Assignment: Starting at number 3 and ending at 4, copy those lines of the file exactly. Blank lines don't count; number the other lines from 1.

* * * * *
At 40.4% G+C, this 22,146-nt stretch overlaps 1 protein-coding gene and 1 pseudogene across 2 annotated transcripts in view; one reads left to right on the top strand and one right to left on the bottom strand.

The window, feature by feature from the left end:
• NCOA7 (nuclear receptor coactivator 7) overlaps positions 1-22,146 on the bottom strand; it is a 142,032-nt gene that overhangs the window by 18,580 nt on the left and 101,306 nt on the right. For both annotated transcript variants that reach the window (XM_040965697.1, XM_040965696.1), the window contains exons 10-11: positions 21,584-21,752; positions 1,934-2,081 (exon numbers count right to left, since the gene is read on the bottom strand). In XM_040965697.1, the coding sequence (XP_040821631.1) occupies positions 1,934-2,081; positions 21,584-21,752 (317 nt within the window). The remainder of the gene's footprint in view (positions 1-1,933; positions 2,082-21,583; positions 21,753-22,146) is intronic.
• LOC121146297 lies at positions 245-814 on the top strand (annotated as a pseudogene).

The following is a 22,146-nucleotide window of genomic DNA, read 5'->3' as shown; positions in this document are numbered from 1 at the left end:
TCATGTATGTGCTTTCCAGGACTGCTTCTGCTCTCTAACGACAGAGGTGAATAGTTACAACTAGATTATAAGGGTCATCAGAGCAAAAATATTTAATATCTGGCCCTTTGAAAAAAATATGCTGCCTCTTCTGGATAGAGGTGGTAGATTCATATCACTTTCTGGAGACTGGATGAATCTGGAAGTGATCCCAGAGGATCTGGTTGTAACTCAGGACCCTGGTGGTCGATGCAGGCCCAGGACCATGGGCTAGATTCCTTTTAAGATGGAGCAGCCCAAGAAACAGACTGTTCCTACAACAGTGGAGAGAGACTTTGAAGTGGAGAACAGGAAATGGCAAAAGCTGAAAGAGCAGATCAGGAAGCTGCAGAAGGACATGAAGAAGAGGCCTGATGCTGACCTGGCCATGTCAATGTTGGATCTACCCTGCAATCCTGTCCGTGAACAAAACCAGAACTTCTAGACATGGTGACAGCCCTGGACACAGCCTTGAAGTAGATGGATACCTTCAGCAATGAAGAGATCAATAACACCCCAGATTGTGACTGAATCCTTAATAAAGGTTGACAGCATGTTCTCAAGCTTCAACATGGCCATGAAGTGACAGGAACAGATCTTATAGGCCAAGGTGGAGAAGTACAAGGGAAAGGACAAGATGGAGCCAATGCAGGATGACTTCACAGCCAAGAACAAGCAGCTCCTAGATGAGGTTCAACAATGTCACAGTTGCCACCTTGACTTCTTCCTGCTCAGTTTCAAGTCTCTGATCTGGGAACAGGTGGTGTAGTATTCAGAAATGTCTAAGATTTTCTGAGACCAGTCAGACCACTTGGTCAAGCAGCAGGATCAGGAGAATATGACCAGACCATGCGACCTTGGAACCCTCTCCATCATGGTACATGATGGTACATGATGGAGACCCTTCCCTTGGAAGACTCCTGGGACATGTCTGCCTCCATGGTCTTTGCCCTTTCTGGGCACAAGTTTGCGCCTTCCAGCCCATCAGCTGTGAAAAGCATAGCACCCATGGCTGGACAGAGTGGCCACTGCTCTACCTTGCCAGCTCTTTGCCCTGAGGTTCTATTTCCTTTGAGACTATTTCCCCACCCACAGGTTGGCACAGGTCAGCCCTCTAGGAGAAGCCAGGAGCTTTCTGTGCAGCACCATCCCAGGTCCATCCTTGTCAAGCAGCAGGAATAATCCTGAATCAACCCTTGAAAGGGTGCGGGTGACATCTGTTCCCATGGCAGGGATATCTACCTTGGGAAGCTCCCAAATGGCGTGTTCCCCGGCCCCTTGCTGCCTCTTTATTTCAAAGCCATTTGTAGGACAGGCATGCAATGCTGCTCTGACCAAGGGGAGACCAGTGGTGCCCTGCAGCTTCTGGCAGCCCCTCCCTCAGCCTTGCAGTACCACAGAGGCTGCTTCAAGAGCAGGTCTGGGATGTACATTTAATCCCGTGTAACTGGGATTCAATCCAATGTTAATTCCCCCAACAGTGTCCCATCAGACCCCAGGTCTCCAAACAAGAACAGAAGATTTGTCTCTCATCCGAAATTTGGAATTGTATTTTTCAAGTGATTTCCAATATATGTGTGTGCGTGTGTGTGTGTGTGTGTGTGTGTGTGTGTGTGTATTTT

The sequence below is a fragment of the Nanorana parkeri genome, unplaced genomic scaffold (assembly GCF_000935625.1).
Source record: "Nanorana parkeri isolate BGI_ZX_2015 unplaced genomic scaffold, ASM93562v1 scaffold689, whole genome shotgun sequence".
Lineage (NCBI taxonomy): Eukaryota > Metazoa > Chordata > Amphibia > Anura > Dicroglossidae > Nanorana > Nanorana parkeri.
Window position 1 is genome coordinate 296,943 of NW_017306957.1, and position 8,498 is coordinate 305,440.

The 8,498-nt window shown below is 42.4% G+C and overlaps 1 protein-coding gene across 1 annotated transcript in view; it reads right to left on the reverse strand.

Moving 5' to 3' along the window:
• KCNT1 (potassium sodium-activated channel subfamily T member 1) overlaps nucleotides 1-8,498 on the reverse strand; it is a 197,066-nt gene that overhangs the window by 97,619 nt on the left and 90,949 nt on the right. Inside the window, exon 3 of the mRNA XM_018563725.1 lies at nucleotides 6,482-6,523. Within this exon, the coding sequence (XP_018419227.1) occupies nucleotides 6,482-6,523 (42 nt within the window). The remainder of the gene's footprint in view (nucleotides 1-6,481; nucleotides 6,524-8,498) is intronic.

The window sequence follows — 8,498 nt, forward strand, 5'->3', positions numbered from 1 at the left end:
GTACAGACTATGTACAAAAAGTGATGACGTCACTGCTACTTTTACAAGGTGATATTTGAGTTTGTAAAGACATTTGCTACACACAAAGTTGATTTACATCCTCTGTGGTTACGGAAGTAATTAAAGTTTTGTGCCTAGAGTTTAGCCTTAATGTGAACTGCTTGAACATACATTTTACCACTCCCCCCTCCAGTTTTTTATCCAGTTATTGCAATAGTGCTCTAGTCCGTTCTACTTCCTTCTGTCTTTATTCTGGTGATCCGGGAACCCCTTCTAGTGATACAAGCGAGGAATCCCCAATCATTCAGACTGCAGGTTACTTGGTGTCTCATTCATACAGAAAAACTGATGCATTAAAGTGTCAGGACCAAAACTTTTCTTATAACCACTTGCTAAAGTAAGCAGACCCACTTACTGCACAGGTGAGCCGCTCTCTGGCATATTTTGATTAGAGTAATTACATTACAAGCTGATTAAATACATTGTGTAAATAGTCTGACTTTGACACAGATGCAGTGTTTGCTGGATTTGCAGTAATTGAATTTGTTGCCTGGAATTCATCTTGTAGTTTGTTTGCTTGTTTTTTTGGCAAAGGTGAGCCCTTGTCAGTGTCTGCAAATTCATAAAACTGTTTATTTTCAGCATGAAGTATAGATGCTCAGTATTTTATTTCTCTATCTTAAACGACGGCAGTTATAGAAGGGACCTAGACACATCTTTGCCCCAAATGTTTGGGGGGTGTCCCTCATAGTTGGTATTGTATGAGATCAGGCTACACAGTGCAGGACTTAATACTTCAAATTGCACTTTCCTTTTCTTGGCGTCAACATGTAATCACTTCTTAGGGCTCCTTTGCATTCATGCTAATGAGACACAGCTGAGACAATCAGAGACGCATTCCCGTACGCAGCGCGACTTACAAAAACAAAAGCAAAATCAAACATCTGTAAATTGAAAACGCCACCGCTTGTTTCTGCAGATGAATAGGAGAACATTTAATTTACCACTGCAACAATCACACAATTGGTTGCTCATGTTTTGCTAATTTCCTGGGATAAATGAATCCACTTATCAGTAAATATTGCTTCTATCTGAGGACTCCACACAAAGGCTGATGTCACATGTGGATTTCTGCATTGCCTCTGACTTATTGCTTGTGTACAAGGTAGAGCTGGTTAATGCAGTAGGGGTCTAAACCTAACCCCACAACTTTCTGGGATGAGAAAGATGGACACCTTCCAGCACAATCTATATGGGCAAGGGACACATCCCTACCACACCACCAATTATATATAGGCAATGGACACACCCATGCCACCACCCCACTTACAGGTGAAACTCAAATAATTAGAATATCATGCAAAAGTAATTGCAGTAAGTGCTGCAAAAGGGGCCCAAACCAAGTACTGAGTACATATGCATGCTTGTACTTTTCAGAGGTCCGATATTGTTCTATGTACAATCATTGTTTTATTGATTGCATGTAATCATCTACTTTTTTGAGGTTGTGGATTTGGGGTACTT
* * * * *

• NCOA7 (nuclear receptor coactivator 7) overlaps positions 1-22,146 on the bottom strand; it is a 142,032-nt gene that overhangs the window by 18,580 nt on the left and 101,306 nt on the right. For both annotated transcript variants that reach the window (XM_040965697.1, XM_040965696.1), the window contains exons 10-11: positions 21,584-21,752; positions 1,934-2,081 (exon numbers count right to left, since the gene is read on the bottom strand). In XM_040965697.1, the coding sequence (XP_040821631.1) occupies positions 1,934-2,081; positions 21,584-21,752 (317 nt within the window). The remainder of the gene's footprint in view (positions 1-1,933; positions 2,082-21,583; positions 21,753-22,146) is intronic.
• LOC121146297 lies at positions 245-814 on the top strand (annotated as a pseudogene).